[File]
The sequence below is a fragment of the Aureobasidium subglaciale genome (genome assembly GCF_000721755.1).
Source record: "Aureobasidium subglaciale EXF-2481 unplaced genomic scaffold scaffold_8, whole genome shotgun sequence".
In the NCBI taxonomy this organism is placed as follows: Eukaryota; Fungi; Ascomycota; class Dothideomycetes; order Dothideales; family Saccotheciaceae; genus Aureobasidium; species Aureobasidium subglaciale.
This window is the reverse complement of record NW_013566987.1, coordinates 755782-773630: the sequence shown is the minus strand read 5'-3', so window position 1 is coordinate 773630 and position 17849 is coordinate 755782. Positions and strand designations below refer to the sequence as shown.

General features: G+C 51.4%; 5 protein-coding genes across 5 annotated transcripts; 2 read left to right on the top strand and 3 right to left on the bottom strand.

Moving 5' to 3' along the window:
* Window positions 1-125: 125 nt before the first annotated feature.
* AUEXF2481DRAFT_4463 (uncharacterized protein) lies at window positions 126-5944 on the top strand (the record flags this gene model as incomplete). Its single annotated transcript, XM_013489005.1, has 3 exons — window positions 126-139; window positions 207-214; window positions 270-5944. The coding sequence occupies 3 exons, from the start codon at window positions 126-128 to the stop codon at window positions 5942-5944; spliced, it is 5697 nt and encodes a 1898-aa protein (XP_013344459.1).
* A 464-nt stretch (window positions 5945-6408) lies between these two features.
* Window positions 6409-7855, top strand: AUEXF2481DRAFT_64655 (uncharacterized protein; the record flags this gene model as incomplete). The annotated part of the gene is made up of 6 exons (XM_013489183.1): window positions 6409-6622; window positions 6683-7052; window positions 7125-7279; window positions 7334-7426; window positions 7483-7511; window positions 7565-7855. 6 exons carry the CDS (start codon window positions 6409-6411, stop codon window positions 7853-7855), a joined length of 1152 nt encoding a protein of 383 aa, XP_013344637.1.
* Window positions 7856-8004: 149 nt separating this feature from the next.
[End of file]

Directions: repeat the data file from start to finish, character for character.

The sequence below is a fragment of the Aureobasidium subglaciale genome (genome assembly GCF_000721755.1).
Source record: "Aureobasidium subglaciale EXF-2481 unplaced genomic scaffold scaffold_8, whole genome shotgun sequence".
In the NCBI taxonomy this organism is placed as follows: Eukaryota; Fungi; Ascomycota; class Dothideomycetes; order Dothideales; family Saccotheciaceae; genus Aureobasidium; species Aureobasidium subglaciale.
This window is the reverse complement of record NW_013566987.1, coordinates 755782-773630: the sequence shown is the minus strand read 5'-3', so window position 1 is coordinate 773630 and position 17849 is coordinate 755782. Positions and strand designations below refer to the sequence as shown.

General features: G+C 51.4%; 5 protein-coding genes across 5 annotated transcripts; 2 read left to right on the top strand and 3 right to left on the bottom strand.

Moving 5' to 3' along the window:
* Window positions 1-125: 125 nt before the first annotated feature.
* AUEXF2481DRAFT_4463 (uncharacterized protein) lies at window positions 126-5944 on the top strand (the record flags this gene model as incomplete). Its single annotated transcript, XM_013489005.1, has 3 exons — window positions 126-139; window positions 207-214; window positions 270-5944. The coding sequence occupies 3 exons, from the start codon at window positions 126-128 to the stop codon at window positions 5942-5944; spliced, it is 5697 nt and encodes a 1898-aa protein (XP_013344459.1).
* A 464-nt stretch (window positions 5945-6408) lies between these two features.
* Window positions 6409-7855, top strand: AUEXF2481DRAFT_64655 (uncharacterized protein; the record flags this gene model as incomplete). The annotated part of the gene is made up of 6 exons (XM_013489183.1): window positions 6409-6622; window positions 6683-7052; window positions 7125-7279; window positions 7334-7426; window positions 7483-7511; window positions 7565-7855. 6 exons carry the CDS (start codon window positions 6409-6411, stop codon window positions 7853-7855), a joined length of 1152 nt encoding a protein of 383 aa, XP_013344637.1.
* Window positions 7856-8004: 149 nt separating this feature from the next.